This past weekend Bridge Housing held an event to celebrate the 100th anniversary of the 16th Street Central Train Station in West Oakland. The non-profit owns and controls the station and has been trying to figure out how to reuse the 25,000 sq.ft. property. The weekend's event - which included food trucks, a DJ, performers, and a petting zoo - celebrated the station's centennial, but also gauged the community's interest in the site. Bridge has been working to restore the station as a central hub for housing, retail and community space, with 1,200 homes planned for 29 acres around the station. Back in 2008, the City of Oakland hired developer Phil Tagami (of Rotunda Building and Fox Theater restoration fame) to analyze the property, but nothing really happened. Community meetings have generated a slew of ideas for the station, ranging from a co-op kitchen to a school to a performance center. Restoration for the building will be slow going, with an estimated cost at more than $20 million.
The 1912 station once served as the end of the Transcontinental Railroad line, but it hasn't been used since it was damaged in the 1989 Loma Prieta Earthquake. It has an impressive history, as the West Coast home of the Brotherhood of Sleeping Car Porters since the 1920s, the first African-American union in the country and significant civil rights activists. At the weekend's event, posters celebrating the building's history were hung throughout the interior of the station's main hall, which is usually closed to the public (though is a popular spot for photographer break-ins).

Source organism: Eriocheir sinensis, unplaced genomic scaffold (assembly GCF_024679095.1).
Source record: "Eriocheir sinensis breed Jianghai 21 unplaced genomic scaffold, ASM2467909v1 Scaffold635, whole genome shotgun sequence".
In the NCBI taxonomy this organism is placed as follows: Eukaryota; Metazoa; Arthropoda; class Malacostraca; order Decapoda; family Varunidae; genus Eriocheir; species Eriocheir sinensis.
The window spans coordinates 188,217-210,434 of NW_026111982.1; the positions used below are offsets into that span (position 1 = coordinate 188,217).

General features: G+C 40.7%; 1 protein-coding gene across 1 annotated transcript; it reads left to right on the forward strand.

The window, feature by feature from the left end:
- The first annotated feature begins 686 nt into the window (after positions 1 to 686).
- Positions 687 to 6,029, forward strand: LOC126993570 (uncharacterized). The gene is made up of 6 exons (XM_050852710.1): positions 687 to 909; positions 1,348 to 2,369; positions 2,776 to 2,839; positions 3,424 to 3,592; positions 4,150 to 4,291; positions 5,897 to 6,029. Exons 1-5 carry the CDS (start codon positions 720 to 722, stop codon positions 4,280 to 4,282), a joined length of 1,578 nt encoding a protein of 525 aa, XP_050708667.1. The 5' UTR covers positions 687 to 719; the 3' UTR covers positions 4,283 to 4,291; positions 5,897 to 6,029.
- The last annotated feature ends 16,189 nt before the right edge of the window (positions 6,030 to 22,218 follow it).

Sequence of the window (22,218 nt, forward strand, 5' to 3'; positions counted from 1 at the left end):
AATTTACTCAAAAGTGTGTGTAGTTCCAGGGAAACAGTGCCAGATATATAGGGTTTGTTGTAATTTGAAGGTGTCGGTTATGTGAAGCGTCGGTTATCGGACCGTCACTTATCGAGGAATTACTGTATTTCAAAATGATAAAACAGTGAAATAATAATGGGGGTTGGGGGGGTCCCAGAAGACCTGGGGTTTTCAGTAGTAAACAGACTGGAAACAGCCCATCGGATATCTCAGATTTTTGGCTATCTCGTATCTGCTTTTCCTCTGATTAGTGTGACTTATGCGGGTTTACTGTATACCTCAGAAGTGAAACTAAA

· 16th Street Station [RAILS]
· Oakland's historic 16th Street station celebrates centennial, new role in community [Oakland North]
· Sept. 29 Event Marks Centennial of Oakland's Historic 16th Street Station [Bridge Housing]
· Bridge Housing looks to revive 16th Train Station in West Oakland [SF Business Times]